3 months ago • 2 mins
What’s going on here?
One of China’s biggest developers has avoided defaulting on its debt… for now.
What does this mean?
Country Garden was once seen as one of China’s safest developers, but even a firm with a reassuringly rustic name can experience nasty twists of fate. And it’s not too hard to see why: home sales have been crumbling (in August they were down a staggering 72%) and homebuyer confidence is in a serious rut. That super weak market has left the firm struggling to make interest payments on its bonds – missing an initial deadline in early August, before rustling up the funds just in time to avoid defaulting this week. For investors, already biting their nails over China’s wobbly property sector, that move was probably a tad too close for comfort.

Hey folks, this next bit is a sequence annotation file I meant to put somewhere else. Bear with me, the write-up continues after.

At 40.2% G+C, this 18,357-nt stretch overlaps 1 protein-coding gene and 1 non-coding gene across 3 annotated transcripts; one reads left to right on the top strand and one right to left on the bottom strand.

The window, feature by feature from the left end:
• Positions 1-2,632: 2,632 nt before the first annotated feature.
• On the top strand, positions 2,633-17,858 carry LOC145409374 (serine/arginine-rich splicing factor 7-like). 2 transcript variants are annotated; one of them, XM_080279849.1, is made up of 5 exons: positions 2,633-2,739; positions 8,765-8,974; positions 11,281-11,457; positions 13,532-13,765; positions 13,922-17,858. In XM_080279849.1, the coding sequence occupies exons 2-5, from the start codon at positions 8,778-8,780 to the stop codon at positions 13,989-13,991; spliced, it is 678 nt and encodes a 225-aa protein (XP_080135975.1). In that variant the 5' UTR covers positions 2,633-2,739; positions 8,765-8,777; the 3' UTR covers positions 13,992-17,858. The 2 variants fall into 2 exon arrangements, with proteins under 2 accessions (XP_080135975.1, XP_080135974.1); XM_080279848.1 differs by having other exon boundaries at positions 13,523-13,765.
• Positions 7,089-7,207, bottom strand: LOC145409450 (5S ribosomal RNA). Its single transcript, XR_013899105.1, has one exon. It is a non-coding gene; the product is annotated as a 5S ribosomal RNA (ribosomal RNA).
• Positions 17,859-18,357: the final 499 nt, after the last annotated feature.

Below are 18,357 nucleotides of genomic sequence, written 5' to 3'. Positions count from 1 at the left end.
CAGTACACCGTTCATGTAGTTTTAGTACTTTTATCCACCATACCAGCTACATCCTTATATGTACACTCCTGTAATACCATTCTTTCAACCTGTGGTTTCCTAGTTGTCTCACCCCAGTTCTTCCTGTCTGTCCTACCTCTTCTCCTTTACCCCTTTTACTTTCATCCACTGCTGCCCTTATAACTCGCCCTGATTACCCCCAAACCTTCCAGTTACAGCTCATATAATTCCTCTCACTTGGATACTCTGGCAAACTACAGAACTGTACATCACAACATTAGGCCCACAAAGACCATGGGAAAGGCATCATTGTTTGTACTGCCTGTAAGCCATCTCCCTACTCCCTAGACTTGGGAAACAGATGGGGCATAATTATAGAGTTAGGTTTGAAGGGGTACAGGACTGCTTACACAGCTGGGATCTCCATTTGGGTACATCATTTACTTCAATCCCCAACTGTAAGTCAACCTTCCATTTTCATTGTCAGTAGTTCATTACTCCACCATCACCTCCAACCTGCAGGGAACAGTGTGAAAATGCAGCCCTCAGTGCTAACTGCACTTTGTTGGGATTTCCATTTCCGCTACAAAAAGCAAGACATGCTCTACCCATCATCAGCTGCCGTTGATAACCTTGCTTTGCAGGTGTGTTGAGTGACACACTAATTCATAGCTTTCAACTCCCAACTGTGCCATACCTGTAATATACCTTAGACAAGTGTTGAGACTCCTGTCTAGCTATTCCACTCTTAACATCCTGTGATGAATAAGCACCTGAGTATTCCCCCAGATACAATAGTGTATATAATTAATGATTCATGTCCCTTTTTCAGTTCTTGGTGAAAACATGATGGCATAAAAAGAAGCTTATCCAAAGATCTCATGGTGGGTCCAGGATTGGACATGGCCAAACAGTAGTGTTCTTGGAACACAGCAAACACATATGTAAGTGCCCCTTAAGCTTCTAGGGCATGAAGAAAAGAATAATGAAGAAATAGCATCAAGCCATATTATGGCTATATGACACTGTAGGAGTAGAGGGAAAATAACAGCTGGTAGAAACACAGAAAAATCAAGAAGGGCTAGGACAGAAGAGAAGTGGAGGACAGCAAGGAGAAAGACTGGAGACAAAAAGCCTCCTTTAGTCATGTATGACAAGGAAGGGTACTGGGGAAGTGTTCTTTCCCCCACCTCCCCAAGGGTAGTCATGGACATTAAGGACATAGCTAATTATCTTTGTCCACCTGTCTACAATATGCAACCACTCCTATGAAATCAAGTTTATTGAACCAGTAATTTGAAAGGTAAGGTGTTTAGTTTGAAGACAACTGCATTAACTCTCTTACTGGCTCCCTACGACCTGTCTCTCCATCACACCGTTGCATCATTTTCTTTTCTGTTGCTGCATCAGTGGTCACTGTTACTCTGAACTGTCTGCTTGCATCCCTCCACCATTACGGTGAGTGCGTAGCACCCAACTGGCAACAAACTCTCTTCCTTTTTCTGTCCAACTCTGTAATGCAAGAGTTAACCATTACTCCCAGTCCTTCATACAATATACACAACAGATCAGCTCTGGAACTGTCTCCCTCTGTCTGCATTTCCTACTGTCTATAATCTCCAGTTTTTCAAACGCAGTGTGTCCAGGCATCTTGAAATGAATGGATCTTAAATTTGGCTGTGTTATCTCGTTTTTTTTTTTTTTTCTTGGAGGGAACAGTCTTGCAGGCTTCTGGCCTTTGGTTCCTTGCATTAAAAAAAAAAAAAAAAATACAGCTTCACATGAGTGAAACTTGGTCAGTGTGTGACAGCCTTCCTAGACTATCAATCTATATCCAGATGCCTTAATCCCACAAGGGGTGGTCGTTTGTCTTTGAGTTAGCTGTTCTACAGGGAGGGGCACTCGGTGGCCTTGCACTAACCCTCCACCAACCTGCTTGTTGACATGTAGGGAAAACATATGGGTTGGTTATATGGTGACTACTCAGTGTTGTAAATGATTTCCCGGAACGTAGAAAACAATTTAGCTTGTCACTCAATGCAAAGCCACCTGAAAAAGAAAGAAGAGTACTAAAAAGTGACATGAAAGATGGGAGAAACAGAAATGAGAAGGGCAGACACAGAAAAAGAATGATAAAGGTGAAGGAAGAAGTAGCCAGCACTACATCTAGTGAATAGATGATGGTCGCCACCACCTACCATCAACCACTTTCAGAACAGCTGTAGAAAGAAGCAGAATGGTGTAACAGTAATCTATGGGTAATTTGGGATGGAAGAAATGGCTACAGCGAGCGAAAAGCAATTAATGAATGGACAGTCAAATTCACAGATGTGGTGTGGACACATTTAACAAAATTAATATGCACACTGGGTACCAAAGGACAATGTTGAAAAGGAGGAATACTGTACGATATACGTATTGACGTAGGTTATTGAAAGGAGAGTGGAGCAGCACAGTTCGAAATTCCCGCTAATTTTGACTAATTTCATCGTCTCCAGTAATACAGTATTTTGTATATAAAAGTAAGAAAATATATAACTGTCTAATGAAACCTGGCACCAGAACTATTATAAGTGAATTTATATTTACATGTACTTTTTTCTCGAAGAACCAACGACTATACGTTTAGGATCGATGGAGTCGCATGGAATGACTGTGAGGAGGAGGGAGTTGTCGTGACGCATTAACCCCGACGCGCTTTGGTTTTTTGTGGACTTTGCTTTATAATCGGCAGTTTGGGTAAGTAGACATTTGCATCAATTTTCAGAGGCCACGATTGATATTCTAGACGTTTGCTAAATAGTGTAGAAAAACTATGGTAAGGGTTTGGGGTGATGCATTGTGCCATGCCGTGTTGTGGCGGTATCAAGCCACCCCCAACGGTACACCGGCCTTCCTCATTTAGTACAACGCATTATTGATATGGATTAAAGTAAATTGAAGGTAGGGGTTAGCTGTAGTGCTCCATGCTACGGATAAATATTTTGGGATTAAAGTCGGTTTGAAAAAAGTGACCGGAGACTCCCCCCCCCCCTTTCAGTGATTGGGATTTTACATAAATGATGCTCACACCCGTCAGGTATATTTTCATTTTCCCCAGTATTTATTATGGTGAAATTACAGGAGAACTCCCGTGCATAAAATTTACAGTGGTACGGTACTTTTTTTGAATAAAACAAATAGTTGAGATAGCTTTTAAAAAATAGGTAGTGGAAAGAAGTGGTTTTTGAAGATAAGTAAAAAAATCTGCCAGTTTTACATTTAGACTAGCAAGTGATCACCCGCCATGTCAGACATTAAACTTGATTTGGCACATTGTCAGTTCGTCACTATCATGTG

Why should I care?
Zooming in: Super-size shockwaves.
Don’t relax just yet. Country Garden’s still neck-deep in debt, to the tune of almost $200 billion. And here’s the kicker: a lot of the firm’s projects are in lower-tier cities, places with smaller crowds and lukewarm housing demand – areas, in short, that aren’t likely to benefit very much from any stimulus measure magic. And if things do go south, Country Garden’s heft means the fallout will be equally weighty. After all, Evergrande’s 2021 default was a shocker, and Country Garden oversees four times the number of property developments.
The bigger picture: Too little, too late.
The Chinese government has been trying to stabilize the crucial property sector lately, lowering minimum interest rates for first-time homebuyers in cities like Beijing and Shanghai last week. But analysts aren’t convinced these moves are enough: after all, big players, including Country Garden, are facing $8 billion in bond payments in the next six months, providing plenty of potential stumbling blocks for the industry.
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